Sen. Lindsey Graham (R-S. C. ) denied claims that he pressured Georgia’s secretary of state to find ways to throw out legal ballots, telling reporters Monday that it’s “ridiculous” to interpret their conversation that way.
Graham, one of the Republicans pushing outgoing President Donald Trump’s unsubstantiated claims about voter fraud in the Nov. 3 election, commented on the matter after Georgia Secretary of State Brad Raffensperger gave an interview to The Washington Post saying Graham asked him Friday if Raffensperger could toss out all the mail-in ballots in counties with higher rates of signature-matching issues.
Graham, chair of the Senate Judiciary Committee, denied that’s what he said.
“I think that’s just ridiculous. If he feels threatened by that conversation, he’s got a problem. I actually thought it was a good conversation, ” he said, adding he was only suggesting Georgia enforce a stricter signature verification process.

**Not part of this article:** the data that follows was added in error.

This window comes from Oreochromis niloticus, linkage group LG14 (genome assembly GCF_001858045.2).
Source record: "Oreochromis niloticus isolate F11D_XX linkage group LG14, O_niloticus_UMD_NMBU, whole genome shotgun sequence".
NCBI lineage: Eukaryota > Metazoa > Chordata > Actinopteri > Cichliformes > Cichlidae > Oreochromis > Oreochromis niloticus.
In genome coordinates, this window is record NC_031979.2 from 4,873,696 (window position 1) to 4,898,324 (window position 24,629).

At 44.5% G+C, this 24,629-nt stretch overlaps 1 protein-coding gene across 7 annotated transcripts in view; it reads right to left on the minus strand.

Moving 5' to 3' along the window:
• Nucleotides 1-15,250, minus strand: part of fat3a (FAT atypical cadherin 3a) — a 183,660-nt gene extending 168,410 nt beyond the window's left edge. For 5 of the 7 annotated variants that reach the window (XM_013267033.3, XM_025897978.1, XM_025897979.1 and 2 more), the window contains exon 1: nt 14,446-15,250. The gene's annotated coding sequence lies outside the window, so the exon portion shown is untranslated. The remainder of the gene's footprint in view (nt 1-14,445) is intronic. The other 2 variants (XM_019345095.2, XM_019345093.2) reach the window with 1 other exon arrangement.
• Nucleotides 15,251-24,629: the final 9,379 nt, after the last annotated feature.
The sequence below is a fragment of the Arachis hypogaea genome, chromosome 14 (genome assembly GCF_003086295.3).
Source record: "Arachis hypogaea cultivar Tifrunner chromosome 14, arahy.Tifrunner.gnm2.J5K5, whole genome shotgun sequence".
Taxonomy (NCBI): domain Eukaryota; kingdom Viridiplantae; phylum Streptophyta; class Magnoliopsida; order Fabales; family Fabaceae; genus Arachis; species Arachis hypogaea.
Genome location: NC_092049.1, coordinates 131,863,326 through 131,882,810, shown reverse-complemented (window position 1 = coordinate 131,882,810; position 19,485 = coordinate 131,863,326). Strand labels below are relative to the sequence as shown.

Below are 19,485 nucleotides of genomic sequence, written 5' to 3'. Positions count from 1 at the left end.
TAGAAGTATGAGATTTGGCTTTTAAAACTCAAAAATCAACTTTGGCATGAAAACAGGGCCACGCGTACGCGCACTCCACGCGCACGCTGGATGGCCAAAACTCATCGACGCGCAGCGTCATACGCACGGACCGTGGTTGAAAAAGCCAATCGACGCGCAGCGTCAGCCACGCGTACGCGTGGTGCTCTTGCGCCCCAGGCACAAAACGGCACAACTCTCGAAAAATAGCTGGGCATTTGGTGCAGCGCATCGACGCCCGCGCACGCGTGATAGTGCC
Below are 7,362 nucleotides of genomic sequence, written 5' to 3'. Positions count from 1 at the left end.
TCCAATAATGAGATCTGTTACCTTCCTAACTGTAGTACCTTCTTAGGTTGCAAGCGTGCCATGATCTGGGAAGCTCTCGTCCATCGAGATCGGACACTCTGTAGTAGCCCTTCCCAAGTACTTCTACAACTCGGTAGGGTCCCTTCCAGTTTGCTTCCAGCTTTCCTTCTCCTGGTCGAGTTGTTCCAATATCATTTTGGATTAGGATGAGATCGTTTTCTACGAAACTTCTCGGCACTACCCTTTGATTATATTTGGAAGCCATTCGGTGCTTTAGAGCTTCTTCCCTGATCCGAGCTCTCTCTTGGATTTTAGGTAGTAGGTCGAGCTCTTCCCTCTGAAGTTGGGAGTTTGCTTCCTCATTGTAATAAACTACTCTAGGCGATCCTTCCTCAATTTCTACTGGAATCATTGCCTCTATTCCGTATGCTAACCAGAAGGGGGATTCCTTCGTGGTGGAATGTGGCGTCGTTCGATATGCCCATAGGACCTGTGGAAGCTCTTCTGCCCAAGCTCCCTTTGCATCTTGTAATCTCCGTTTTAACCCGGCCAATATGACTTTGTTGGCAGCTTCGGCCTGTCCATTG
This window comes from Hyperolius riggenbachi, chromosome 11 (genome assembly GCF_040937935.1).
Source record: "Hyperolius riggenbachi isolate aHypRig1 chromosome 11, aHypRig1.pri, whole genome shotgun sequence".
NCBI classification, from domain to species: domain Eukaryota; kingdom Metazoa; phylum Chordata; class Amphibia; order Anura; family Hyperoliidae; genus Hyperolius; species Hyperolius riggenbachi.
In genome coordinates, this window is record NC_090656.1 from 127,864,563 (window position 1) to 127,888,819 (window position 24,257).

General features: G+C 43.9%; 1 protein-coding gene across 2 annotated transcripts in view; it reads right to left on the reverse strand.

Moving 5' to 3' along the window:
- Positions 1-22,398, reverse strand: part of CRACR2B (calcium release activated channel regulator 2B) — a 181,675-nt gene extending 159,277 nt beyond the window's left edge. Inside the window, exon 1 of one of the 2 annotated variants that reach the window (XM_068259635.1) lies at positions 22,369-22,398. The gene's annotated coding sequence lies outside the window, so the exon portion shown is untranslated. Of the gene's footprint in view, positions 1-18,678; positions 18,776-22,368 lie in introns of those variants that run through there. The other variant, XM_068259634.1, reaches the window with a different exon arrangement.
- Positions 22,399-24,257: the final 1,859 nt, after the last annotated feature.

“I never said that, ” he said of Raffensperger’s statement. “I said, ‘Do you have power as secretary of state to require bipartisan verification of the signature, ’ because right now they don’t. What I want to see happen all over the country, if we’re going to use mail-in voting... is that when it comes to verifying signatures, that you have a process that’s bipartisan, where both sides can look at the signature. If there’s a dispute about whether or not you think it’s valid, you put it in some kind of appeal system. ”.